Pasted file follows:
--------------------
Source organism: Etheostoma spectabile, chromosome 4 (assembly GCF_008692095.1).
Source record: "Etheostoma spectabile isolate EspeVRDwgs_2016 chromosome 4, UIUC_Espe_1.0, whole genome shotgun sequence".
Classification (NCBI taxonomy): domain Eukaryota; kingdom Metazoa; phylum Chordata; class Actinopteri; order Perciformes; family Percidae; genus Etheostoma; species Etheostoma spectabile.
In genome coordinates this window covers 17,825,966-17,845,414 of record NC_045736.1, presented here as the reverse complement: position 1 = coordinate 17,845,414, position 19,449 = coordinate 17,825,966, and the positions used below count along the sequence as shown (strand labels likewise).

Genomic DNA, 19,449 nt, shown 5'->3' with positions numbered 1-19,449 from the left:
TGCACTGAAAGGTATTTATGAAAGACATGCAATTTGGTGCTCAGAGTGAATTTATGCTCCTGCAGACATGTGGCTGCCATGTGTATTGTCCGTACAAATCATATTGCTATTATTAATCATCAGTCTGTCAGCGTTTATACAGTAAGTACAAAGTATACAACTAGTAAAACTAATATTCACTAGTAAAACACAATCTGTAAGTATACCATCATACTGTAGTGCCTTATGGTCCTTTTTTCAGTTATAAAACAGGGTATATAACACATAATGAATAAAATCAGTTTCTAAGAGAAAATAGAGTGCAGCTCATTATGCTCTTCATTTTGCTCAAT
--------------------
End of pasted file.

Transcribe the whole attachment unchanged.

Source organism: Etheostoma spectabile, chromosome 4 (assembly GCF_008692095.1).
Source record: "Etheostoma spectabile isolate EspeVRDwgs_2016 chromosome 4, UIUC_Espe_1.0, whole genome shotgun sequence".
Classification (NCBI taxonomy): domain Eukaryota; kingdom Metazoa; phylum Chordata; class Actinopteri; order Perciformes; family Percidae; genus Etheostoma; species Etheostoma spectabile.
In genome coordinates this window covers 17,825,966-17,845,414 of record NC_045736.1, presented here as the reverse complement: position 1 = coordinate 17,845,414, position 19,449 = coordinate 17,825,966, and the positions used below count along the sequence as shown (strand labels likewise).

Genomic DNA, 19,449 nt, shown 5'->3' with positions numbered 1-19,449 from the left:
TGCACTGAAAGGTATTTATGAAAGACATGCAATTTGGTGCTCAGAGTGAATTTATGCTCCTGCAGACATGTGGCTGCCATGTGTATTGTCCGTACAAATCATATTGCTATTATTAATCATCAGTCTGTCAGCGTTTATACAGTAAGTACAAAGTATACAACTAGTAAAACTAATATTCACTAGTAAAACACAATCTGTAAGTATACCATCATACTGTAGTGCCTTATGGTCCTTTTTTCAGTTATAAAACAGGGTATATAACACATAATGAATAAAATCAGTTTCTAAGAGAAAATAGAGTGCAGCTCATTATGCTCTTCATTTTGCTCAAT